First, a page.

Of course, I was being a drama queen. That story hadn’t matured yet and it was actually really good it wasn’t published as it was. I made some changes. I let it simmer for a while. Then, I resubmitted it and got rejected again. Ha! Life is a trick ho, some days. The second rejection actually hurt a little less because I was expecting it. And, I could look at my submission tracker and see that my story had 4 more chances at 4 different magazines.
I worked on my story. I resubmitted it. I told no one what I was doing save my writing soul sister, Molly and my husband. If I didn’t tell anyone and I failed, no one would know! (Which, incidentally, is how I worm my way out of most diets.) And, then, I wouldn’t have to look like a loser. Well…you know what I mean. In any case, it was eventually accepted and published. And that little win gave me the courage to keep trying.
Some days you have to be brave even when the wind is rattling your door. You take the wins you can get and you let them carry you over to the next. I watch my submission tracker like a nut. I get excited every time I get an email from an editor – even the ones saying “No thanks”. As soon as I get rejected, I immediately start looking for a new place to submit. The rejections still hurt but not nearly as bad as that first. Because, I know a win is on its way.
I’ve been struggling just recently. Nothing too serious, nothing completely debilitating. Just a lack of inspiration. I write about water a lot and I think it is because writing is a very elemental thing for me. Inspiration typically comes from a word or a phrase associated with the four elements. It will get me going, get trapped in my head like a horrible song verse. I won’t be able to put it down. I’ll start with a place and write my way in. But recently, nothing has been jumping out at me.
So, I tried the normal go-to’s:
And, when none of those helped, I decided to go find some inspiration swimming around in the thick humid Carolina air. Sometimes writing is an active sport – the more I practice, the better I get. And, some days, I just don’t got the goods. But, I have to show up everyday and try.
We have a little park near our house (or, kind of near. Nothing is really near us) called the Chatham Northwest District Park. A far off thunder storm was calling but we decided to risk it – packed a lunch, grabbed our trusty frisbee and headed out.
When we first discovered this park, it was unnamed. So, we named it the Creepy Church Camp. I don’t know the exact history and I don’t really care to know it – the mystery is a lot more seductive than the truth. It was clearly an old camp ground with a lot of religious markers but it was falling apart. And, like most things that decay, in the right light, it is really kind of beautiful.
The county is fixing it up which is a complete shame, in my opinion. Safer, probably. The low hanging electrical wires and hobo filled cabins are, most likely, not great for children. The first time we hiked out the old trail, we imagined all the campy (pun intended) horror movies we could create. Old falling down cabins with raccoon families bunking down. Picnic tables destroyed by huge fallen trees. The Creepy Church Camp is what I’d imagine a camp would be like after the apocalypse.
I’m surprised every time I see another living soul scouting about in the Creepy Church Camp. I’m not ashamed to admit my first thought is usually: zombies. Worse yet, scary 70s church camp zombies. Those are…like…the worst kind!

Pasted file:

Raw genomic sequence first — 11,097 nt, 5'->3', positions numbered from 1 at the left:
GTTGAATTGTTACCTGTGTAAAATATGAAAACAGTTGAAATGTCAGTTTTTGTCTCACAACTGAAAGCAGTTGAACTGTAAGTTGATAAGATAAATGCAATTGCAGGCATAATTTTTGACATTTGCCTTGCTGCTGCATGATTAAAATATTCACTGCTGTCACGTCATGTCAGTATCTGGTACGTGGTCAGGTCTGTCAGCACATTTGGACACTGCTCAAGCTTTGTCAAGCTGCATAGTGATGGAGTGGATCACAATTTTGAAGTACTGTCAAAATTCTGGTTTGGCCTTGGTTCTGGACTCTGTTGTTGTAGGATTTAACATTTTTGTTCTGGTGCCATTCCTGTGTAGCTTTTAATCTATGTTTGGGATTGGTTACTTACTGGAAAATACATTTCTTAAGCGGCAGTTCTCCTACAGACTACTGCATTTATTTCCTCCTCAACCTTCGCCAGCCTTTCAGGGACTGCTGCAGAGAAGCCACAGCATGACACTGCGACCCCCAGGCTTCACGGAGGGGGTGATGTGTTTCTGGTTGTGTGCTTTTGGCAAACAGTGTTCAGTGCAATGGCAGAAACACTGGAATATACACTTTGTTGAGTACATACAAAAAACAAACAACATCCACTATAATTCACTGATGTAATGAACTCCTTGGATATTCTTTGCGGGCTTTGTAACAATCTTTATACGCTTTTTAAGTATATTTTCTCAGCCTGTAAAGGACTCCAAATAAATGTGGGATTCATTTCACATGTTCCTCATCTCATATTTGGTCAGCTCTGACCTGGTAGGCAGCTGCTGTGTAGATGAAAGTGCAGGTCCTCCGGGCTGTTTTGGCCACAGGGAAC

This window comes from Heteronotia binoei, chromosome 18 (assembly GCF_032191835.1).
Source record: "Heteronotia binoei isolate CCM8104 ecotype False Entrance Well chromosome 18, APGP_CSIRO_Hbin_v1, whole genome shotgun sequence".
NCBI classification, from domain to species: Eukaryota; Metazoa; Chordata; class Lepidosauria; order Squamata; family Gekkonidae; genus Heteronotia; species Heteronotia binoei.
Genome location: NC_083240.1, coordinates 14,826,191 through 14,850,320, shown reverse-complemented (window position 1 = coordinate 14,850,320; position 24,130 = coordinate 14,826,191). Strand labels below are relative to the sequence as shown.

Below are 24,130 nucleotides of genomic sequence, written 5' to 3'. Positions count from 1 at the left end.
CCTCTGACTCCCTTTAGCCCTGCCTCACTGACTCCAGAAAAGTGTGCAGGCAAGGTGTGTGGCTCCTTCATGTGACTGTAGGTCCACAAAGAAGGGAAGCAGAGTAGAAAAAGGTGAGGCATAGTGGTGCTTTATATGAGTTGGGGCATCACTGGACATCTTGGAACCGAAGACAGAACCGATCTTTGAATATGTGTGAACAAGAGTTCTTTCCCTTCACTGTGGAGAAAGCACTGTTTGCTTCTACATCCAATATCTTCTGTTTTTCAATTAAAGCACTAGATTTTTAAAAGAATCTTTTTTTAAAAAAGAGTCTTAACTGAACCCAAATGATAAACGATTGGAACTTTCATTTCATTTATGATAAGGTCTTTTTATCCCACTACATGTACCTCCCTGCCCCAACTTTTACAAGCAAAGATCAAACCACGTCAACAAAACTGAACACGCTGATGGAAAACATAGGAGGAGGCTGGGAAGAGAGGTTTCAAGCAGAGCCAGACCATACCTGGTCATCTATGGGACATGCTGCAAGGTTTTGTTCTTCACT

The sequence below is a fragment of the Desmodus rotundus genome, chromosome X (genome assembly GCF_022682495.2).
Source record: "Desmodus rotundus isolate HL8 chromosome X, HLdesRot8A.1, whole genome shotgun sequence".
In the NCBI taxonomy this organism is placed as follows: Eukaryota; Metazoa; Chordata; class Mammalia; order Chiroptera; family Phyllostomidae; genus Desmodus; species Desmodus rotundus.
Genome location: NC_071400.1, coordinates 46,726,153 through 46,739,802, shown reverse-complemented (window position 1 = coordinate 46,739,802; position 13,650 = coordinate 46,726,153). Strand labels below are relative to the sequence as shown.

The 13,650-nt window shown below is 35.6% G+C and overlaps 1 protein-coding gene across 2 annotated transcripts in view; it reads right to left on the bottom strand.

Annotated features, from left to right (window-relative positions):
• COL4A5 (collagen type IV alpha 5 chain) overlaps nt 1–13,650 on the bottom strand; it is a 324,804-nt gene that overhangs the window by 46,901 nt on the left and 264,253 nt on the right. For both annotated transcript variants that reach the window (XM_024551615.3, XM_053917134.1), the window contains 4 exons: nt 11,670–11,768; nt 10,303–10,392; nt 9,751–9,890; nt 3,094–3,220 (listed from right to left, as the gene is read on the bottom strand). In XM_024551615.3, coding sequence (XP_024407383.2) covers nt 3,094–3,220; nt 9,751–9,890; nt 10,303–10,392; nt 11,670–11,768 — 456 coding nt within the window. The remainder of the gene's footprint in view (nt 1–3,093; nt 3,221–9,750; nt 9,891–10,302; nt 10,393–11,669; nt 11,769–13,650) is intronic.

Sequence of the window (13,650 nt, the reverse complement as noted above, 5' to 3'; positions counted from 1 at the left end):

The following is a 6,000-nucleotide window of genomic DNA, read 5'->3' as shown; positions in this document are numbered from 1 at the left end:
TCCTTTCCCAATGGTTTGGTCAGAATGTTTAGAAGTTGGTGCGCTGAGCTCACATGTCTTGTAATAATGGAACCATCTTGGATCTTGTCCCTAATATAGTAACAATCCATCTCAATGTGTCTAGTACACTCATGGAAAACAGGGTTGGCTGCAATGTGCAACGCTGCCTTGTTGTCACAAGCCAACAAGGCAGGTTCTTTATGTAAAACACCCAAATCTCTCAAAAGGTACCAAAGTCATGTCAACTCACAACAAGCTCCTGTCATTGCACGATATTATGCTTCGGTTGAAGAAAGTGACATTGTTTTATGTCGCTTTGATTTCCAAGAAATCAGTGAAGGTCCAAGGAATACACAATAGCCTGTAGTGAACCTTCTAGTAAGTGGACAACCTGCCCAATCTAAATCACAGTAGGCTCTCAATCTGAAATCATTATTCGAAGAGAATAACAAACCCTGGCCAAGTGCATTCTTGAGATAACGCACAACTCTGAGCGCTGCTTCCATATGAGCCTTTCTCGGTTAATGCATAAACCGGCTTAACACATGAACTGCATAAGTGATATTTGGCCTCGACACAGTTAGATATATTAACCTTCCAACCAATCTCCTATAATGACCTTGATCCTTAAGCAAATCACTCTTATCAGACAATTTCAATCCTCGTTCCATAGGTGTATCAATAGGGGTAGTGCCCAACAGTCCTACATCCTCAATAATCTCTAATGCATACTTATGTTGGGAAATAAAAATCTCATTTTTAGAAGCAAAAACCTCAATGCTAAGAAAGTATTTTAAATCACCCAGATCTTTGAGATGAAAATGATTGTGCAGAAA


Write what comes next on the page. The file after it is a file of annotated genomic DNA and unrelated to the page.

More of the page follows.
But, it really is spectacular. If you walk along the trail, you’ll find little wooden markers pointing out smaller paths straight out into green moss and Oak. The first path we found was the “Prayer Area”. We walked out and found a mess of wooden benches situated in a circle. I’m not a religious person, but if you are, I can’t imagine a better place than in the middle of thick woods with the sun streaming through the canopy to worship. Just, please excuse the super creepy blood stained cross. I’m not joking.
I looked everywhere for my misplaced inspiration. It wasn’t in the cabins. It wasn’t in the lichen growing on the north side of the trees. It definitely wasn’t in the amphitheater – and I looked there twice. I fed the sweet little fish the remnants of my sandwich but they hadn’t seen my inspiration anywhere.
We listened for the thunder, watched the clouds roll in black like a charcoal painting against a milky blue palette. We walked and walked, the air sweltering and sweat dripping down our backs. We watched tiny toads jump across the trail, seeking out the shade. Every once in a while, we would find little pockets of cool ozone, the harbinger of nasty weather to come. It smelled like bark and dirt. The clouds began to spark. Still, no inspiration.
It doesn’t matter. I’ll find it somewhere. In a wine glass. In a playlist. In the Gillian Flynn novel I am reading (Dark Places – book review pending). It never really leaves me for very long. But, when it is missing, I feel anxious. Class on Tuesday means I better come up with something. It will come, it will come. Deep breath, it will come.
Clouds were spun like sugar at a carnival, pure white puffs set against a brilliant blue sky. In those days, all the mysteries of the universe were quiet, a whisper lost in the wind. Grainy stalks of corn reached up from the loamy soil. A gravel driveway, shrouded by forest that lasted a mile in a farming country, was full of anxious monsters. Monsters that were sprouted from vines on trees and sagging shadows. Monsters that were always hushed when I walked to the school bus, granting me passage. I needed them to be kind. But, how I wished one of my cousins would fall prey.